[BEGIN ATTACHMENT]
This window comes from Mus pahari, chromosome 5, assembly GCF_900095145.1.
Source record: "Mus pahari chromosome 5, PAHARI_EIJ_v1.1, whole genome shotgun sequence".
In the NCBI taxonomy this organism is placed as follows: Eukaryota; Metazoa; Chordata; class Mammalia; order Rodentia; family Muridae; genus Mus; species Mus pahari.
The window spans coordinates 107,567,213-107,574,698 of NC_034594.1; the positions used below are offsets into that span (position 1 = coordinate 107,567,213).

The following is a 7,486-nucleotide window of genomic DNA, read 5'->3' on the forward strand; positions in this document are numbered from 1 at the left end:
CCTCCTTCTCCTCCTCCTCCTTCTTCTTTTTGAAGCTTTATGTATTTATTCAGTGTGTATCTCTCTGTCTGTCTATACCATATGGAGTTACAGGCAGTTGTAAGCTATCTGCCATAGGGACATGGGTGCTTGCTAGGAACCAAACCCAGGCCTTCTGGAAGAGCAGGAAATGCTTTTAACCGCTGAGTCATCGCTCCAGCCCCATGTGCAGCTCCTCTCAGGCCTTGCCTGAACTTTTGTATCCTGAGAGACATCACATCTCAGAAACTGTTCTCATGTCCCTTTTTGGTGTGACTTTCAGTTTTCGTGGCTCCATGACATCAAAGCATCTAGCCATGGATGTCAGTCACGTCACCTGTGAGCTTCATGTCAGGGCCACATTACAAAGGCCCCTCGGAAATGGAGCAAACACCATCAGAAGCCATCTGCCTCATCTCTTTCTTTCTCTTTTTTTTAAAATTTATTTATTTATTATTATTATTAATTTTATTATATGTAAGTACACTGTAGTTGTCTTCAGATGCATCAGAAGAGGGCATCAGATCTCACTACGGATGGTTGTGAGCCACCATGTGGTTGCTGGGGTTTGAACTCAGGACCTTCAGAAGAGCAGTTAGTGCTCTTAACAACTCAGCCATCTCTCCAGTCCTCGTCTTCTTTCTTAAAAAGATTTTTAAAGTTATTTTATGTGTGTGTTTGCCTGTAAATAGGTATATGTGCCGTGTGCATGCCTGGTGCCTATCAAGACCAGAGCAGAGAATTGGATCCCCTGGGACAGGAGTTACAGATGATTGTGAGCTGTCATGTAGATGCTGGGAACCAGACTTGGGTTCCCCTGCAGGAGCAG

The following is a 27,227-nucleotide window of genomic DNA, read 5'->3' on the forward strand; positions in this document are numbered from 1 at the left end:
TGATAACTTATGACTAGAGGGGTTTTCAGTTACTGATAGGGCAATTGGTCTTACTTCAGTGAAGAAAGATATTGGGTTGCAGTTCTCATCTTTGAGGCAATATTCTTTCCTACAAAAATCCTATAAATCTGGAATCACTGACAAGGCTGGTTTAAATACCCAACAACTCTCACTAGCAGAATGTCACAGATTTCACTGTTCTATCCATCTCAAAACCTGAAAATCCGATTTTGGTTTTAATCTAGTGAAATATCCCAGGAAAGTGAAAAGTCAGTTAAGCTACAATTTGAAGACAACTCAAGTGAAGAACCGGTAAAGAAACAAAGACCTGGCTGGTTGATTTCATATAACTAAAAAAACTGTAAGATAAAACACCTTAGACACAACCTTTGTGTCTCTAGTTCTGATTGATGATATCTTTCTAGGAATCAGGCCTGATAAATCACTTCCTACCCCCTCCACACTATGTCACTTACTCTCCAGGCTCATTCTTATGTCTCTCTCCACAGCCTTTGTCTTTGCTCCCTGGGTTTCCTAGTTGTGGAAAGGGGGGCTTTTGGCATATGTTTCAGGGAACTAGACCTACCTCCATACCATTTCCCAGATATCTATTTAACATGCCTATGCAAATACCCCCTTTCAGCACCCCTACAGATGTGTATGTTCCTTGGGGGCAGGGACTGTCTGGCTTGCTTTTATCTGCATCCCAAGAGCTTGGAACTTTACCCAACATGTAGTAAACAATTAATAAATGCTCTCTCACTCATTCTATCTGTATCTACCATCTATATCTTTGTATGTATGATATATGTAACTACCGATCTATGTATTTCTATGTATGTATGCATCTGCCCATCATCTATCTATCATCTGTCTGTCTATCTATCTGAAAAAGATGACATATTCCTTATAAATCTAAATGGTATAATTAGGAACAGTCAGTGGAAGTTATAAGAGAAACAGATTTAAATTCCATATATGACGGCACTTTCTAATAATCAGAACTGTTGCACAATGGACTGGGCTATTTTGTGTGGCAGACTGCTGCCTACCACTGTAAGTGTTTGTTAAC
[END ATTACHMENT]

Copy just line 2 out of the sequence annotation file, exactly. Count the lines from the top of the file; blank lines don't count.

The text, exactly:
Source record: "Mus pahari chromosome 5, PAHARI_EIJ_v1.1, whole genome shotgun sequence".